In Monday’s (8/3) Chicago Sun-Times , Bryant Manning writes, “It’s a balmy July evening and you’re sitting in the Ravinia pavilion for a Chicago Symphony Orchestra concert. George Gershwin’s ‘Rhapsody in Blue’ commences, and the clarinetist blows out the famous opening solo. The scene is hardly unfamiliar, except for the two added visual elements that are now in play. Twin mammoth video screens on each side of the stage reveal the soloist in extreme closeup, captured by a small film crew who are set up throughout the pavilion. … For most Ravinia patrons, this rock-concert brand of intimacy—introduced this year—has been a welcome addition to Chicago’s storied music festival. Ravinia CEO and executive director Welz Kauffman states that 99 percent of the feedback he’s received on the giant screens has been in the form of ‘outrageous praise.’ ” Some concertgoers have expressed reservations about the screens, Manning notes, among them Miami-based classical music writer and native Chicagoan Lawrence A. Johnson. “Kaufmann says Ravinia is ‘treading lightly’ with the lawn screens, which they’ll trot out Aug. 14 for several dates for a trial run. For now, they’re tinkering with where to put them, gauging the audience reaction and effect on ticket sales.”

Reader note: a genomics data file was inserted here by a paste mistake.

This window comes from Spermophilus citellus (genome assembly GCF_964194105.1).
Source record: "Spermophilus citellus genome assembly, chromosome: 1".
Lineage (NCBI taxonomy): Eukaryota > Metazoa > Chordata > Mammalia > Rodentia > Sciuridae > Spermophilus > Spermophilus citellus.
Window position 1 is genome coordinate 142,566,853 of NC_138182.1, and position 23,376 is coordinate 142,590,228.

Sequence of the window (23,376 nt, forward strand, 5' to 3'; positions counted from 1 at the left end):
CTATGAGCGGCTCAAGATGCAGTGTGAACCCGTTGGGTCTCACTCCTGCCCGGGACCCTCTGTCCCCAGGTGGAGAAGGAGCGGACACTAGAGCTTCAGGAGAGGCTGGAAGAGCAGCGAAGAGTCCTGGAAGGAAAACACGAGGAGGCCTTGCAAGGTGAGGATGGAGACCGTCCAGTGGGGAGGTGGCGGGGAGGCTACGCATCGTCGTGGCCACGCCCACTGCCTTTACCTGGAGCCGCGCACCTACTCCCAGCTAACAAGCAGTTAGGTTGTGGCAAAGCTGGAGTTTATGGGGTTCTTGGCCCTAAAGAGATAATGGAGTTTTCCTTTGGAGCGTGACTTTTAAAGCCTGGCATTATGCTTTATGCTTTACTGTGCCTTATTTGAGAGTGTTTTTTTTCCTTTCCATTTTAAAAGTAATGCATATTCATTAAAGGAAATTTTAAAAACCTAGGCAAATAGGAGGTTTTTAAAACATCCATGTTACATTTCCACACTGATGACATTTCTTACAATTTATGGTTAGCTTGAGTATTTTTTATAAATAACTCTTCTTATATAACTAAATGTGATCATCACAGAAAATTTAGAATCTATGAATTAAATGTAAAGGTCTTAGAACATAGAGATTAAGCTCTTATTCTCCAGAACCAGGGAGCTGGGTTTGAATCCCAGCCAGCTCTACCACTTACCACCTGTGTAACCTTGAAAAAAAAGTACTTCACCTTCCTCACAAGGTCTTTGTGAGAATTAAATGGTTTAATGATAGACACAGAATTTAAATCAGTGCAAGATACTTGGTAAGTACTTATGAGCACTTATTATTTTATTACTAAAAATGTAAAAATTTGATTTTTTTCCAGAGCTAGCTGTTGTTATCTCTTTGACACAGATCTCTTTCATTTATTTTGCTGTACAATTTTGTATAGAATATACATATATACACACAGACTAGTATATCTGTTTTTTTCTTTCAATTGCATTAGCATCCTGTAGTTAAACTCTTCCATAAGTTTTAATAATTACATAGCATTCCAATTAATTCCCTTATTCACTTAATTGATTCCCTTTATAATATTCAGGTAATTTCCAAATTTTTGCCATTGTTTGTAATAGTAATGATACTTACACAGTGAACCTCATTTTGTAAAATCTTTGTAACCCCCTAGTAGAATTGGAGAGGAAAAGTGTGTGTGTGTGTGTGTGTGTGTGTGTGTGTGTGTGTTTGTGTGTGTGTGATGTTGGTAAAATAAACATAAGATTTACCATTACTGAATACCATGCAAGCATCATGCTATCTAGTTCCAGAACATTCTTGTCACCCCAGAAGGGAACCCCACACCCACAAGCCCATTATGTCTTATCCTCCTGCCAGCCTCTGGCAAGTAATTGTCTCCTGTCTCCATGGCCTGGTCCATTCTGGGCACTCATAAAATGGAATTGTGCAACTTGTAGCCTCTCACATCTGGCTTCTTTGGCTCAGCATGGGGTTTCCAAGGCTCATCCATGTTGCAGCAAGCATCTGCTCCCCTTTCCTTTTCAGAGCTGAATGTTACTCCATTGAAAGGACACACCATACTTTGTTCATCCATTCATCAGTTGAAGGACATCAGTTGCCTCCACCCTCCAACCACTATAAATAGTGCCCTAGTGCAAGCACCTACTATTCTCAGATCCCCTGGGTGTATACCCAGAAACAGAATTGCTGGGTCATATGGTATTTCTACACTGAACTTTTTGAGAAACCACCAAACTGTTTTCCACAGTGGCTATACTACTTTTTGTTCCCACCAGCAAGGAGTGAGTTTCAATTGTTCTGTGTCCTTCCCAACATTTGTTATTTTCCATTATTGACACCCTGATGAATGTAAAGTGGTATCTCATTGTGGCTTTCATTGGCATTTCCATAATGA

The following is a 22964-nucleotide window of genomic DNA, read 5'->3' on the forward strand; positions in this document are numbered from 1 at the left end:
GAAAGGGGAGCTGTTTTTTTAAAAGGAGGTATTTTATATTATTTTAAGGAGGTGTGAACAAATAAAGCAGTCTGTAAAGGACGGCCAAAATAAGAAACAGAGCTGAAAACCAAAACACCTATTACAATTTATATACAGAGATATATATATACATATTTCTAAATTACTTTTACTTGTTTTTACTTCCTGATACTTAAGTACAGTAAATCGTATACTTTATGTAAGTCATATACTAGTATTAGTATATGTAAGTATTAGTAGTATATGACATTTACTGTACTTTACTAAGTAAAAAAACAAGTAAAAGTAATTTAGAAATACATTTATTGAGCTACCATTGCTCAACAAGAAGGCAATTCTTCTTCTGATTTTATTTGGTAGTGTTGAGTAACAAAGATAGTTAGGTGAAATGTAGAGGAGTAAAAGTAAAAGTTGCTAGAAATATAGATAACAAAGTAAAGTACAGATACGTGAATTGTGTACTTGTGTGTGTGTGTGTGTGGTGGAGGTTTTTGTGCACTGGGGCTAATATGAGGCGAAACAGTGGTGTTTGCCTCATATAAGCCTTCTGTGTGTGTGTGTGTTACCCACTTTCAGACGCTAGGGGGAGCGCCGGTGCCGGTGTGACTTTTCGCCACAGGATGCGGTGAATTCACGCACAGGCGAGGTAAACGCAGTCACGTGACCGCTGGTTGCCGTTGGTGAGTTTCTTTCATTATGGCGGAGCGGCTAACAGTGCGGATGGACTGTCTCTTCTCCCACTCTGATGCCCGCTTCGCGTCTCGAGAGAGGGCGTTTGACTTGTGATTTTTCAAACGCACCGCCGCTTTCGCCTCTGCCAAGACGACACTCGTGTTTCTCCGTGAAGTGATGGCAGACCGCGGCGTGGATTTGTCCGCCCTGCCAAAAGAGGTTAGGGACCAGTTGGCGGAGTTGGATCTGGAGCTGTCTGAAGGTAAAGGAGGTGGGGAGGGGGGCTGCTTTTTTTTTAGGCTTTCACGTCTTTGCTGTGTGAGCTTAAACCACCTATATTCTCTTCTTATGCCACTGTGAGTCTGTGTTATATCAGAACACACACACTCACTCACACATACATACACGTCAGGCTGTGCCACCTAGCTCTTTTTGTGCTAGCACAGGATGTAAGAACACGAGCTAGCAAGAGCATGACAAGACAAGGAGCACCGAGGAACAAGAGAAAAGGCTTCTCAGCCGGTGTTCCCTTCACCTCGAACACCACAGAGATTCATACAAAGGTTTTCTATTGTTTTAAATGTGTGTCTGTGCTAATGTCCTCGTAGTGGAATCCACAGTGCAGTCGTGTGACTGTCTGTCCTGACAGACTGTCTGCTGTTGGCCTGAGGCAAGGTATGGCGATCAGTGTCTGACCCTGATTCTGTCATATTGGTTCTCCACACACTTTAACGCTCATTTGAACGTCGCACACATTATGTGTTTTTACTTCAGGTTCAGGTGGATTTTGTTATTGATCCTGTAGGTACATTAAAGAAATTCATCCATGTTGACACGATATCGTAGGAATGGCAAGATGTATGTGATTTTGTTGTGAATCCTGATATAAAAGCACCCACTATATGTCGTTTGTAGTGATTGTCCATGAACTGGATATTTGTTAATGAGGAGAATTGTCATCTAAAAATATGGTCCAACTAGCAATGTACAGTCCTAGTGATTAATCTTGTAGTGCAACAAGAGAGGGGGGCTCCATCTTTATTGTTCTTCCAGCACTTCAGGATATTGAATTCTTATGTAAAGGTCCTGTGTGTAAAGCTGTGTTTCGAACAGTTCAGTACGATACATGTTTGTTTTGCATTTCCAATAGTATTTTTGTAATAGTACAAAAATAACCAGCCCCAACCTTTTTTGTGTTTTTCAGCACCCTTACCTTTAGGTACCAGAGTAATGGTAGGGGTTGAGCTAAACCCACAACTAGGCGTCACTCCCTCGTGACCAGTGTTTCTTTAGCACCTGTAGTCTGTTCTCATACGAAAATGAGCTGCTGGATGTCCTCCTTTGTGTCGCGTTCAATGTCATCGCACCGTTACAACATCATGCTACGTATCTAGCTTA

Posted August 4, 2009